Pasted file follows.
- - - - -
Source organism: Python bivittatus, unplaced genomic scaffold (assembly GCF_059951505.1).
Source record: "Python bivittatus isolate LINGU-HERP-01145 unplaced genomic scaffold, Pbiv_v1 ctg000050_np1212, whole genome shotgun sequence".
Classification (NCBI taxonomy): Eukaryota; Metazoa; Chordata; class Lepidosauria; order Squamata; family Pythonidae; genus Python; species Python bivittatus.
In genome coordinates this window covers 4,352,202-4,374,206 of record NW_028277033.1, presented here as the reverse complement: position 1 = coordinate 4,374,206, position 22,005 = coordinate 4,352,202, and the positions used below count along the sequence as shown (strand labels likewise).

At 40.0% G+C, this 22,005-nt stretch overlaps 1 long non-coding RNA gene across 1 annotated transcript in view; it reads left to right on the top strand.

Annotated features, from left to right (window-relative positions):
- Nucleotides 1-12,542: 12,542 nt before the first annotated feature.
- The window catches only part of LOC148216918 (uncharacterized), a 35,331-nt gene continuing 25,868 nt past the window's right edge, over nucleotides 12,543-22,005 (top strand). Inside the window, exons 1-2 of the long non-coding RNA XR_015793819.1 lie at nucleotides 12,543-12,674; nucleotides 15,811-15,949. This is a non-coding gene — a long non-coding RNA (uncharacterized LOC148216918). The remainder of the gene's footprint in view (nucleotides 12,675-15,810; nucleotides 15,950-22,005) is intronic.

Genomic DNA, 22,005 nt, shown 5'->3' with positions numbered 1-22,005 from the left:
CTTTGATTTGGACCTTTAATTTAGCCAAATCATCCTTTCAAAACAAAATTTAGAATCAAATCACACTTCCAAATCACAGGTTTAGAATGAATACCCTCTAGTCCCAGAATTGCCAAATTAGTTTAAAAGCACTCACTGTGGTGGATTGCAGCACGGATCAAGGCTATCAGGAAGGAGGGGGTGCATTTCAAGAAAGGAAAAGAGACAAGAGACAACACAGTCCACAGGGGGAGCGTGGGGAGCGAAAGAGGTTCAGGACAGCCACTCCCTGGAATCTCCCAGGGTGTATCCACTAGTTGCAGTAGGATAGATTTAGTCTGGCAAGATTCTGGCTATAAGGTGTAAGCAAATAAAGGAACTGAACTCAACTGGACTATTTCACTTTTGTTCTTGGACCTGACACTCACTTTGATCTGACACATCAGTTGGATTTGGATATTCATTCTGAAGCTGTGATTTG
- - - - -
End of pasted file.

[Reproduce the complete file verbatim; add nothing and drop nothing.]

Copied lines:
Source organism: Python bivittatus, unplaced genomic scaffold (assembly GCF_059951505.1).
Source record: "Python bivittatus isolate LINGU-HERP-01145 unplaced genomic scaffold, Pbiv_v1 ctg000050_np1212, whole genome shotgun sequence".
Classification (NCBI taxonomy): Eukaryota; Metazoa; Chordata; class Lepidosauria; order Squamata; family Pythonidae; genus Python; species Python bivittatus.
In genome coordinates this window covers 4,352,202-4,374,206 of record NW_028277033.1, presented here as the reverse complement: position 1 = coordinate 4,374,206, position 22,005 = coordinate 4,352,202, and the positions used below count along the sequence as shown (strand labels likewise).

At 40.0% G+C, this 22,005-nt stretch overlaps 1 long non-coding RNA gene across 1 annotated transcript in view; it reads left to right on the top strand.

Annotated features, from left to right (window-relative positions):
- Nucleotides 1-12,542: 12,542 nt before the first annotated feature.
- The window catches only part of LOC148216918 (uncharacterized), a 35,331-nt gene continuing 25,868 nt past the window's right edge, over nucleotides 12,543-22,005 (top strand). Inside the window, exons 1-2 of the long non-coding RNA XR_015793819.1 lie at nucleotides 12,543-12,674; nucleotides 15,811-15,949. This is a non-coding gene — a long non-coding RNA (uncharacterized LOC148216918). The remainder of the gene's footprint in view (nucleotides 12,675-15,810; nucleotides 15,950-22,005) is intronic.

Genomic DNA, 22,005 nt, shown 5'->3' with positions numbered 1-22,005 from the left:
CTTTGATTTGGACCTTTAATTTAGCCAAATCATCCTTTCAAAACAAAATTTAGAATCAAATCACACTTCCAAATCACAGGTTTAGAATGAATACCCTCTAGTCCCAGAATTGCCAAATTAGTTTAAAAGCACTCACTGTGGTGGATTGCAGCACGGATCAAGGCTATCAGGAAGGAGGGGGTGCATTTCAAGAAAGGAAAAGAGACAAGAGACAACACAGTCCACAGGGGGAGCGTGGGGAGCGAAAGAGGTTCAGGACAGCCACTCCCTGGAATCTCCCAGGGTGTATCCACTAGTTGCAGTAGGATAGATTTAGTCTGGCAAGATTCTGGCTATAAGGTGTAAGCAAATAAAGGAACTGAACTCAACTGGACTATTTCACTTTTGTTCTTGGACCTGACACTCACTTTGATCTGACACATCAGTTGGATTTGGATATTCATTCTGAAGCTGTGATTTG